Gov. Jerry Brown signed SB X 1 2 yesterday, a bill that significantly revises California’s program and goals for energy delivery from renewable resources, moving the current 20 percent requirement to 33 percent.
“We look forward to working together with the California Public Utility Commission, policymakers and independent power producers to further our state’s clean energy future,” said Marc Ulrich, Southern California Edison’s vice president, Renewable and Alternative Power.
In 2010, Southern California Edison (SCE) broke its own record for renewable energy deliveries. SCE delivered 14.5 billion kilowatt-hours of energy from renewable resources to its customers, representing 19.4 percent of its total energy portfolio. Also, in 2010:
- SCE signed 58 contracts for 852 megawatts of renewable power. These contracts have the potential of providing 2 billion kilowatt-hours of electricity — enough for more than 300,000 average-sized homes for a year.
- Alta Wind in Tehachapi, Calif., brought 300 megawatts of wind power online to serve SCE customers. When fully operational in 2015, Alta will be able to deliver up to 1,548 megawatts of power.
- Under an SCE contract, Ridgeline Energy began delivering wind power in September from Goshen, Idaho. At its peak, the project will provide about 125 megawatts of power.
- The utility now has 11 rooftop and ground-mount solar stations serving customers, with a combined peak generating capacity of 24.5 megawatts, under SCE’s solar rooftop photovoltaic program.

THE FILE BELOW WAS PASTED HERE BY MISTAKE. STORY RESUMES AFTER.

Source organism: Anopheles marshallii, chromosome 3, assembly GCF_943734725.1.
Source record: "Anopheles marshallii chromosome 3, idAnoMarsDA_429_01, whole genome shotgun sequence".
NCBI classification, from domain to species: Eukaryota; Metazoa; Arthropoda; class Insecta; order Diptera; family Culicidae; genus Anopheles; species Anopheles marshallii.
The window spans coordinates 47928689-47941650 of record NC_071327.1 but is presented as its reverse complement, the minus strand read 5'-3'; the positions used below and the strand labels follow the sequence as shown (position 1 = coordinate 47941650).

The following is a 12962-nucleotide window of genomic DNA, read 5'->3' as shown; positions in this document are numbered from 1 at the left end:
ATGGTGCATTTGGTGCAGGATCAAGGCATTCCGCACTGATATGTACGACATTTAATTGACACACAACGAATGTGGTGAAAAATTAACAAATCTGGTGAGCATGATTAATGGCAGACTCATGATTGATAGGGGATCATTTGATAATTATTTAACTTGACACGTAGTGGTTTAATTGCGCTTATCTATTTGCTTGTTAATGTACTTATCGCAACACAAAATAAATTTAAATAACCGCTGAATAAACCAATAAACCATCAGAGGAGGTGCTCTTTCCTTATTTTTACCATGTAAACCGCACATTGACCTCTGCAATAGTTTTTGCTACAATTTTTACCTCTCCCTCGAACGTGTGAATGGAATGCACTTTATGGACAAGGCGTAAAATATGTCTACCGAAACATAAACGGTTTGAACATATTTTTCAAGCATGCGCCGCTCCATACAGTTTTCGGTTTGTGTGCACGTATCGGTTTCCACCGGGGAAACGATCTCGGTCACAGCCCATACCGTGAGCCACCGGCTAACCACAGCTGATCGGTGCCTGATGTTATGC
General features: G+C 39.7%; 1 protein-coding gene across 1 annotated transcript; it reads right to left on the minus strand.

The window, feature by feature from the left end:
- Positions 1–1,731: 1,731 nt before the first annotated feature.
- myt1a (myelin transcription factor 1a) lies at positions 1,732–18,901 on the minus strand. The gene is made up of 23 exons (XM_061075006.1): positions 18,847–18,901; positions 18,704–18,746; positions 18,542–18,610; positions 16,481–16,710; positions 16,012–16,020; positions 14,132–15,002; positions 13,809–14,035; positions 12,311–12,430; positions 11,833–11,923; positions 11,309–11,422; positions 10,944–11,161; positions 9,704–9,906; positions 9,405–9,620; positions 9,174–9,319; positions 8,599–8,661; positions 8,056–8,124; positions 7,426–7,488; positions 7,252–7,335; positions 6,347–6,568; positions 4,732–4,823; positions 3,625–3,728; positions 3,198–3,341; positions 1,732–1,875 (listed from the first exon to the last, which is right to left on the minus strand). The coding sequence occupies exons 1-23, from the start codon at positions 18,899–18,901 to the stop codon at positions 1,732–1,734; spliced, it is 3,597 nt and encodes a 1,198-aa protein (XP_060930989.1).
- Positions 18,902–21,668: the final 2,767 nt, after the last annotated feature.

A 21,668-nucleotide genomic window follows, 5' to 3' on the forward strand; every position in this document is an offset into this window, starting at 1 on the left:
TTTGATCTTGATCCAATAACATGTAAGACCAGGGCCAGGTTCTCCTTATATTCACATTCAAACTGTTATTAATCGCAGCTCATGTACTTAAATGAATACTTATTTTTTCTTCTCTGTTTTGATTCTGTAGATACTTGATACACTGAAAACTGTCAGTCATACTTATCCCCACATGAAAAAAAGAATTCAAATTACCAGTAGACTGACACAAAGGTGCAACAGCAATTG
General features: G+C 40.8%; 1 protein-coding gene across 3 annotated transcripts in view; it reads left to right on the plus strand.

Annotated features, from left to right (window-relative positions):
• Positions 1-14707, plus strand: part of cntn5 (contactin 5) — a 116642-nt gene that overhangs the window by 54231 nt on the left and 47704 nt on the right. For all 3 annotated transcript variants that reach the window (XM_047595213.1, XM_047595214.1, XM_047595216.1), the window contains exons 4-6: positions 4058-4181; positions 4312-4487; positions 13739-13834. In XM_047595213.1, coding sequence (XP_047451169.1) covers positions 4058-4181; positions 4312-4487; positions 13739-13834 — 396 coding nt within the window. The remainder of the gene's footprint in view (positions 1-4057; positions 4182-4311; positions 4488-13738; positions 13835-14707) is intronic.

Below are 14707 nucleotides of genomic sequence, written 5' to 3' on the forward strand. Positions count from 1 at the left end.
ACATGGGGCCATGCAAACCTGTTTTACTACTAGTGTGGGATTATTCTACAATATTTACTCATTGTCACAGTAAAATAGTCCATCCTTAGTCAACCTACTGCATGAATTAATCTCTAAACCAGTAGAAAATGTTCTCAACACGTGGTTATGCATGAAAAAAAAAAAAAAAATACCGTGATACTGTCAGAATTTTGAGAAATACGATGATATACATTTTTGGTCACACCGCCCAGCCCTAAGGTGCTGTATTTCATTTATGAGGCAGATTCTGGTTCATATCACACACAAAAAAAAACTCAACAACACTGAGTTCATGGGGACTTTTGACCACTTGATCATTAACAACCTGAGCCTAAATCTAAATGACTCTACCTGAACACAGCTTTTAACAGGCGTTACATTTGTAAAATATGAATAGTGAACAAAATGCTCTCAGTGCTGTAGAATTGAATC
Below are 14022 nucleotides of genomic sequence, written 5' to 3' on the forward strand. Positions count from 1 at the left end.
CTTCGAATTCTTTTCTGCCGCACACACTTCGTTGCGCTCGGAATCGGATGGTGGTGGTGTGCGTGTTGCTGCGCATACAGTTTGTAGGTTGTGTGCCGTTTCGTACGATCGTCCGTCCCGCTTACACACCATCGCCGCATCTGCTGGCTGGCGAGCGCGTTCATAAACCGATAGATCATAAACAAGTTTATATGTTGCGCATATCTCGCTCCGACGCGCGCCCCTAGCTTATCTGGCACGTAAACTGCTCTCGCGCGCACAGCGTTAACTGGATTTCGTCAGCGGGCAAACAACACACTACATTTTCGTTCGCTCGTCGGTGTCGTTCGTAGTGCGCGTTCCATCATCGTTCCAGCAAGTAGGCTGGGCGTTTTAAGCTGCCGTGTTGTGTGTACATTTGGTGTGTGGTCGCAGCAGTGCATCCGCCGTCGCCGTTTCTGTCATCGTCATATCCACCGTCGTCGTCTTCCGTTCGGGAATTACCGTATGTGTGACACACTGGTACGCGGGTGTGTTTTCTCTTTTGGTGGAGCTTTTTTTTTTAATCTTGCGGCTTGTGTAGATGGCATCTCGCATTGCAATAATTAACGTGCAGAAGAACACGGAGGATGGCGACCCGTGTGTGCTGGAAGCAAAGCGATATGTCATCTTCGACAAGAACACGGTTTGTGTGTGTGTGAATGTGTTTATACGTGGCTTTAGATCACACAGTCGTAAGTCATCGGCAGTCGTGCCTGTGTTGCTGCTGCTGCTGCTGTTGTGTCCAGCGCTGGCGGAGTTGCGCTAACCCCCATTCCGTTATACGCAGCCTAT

- SCE finalized a $25 million U.S. Department of Energy stimulus grant to develop and conduct a comprehensive demonstration of lithium-ion battery storage for energy generated by wind projects. Because wind is an intermittent resource, and the electricity grid needs a steady flow of electrons to provide power reliably and safely, energy storage is one solution that may help foster more wind and solar projects. The grant matches $29.9 million in funding provided by SCE and its partners, including a $1 million California Energy Commission grant, resulting in a total project cost of $54.9 million.
SCE purchases of renewable energy, which began in the 1980s, can deliver up to 3,720 megawatts of electricity, including:
- 2,057 megawatts from wind.
- 956 megawatts from geothermal.
- 383 megawatts from solar.
- 123 megawatts from biomass.
- 201 megawatts from small hydro.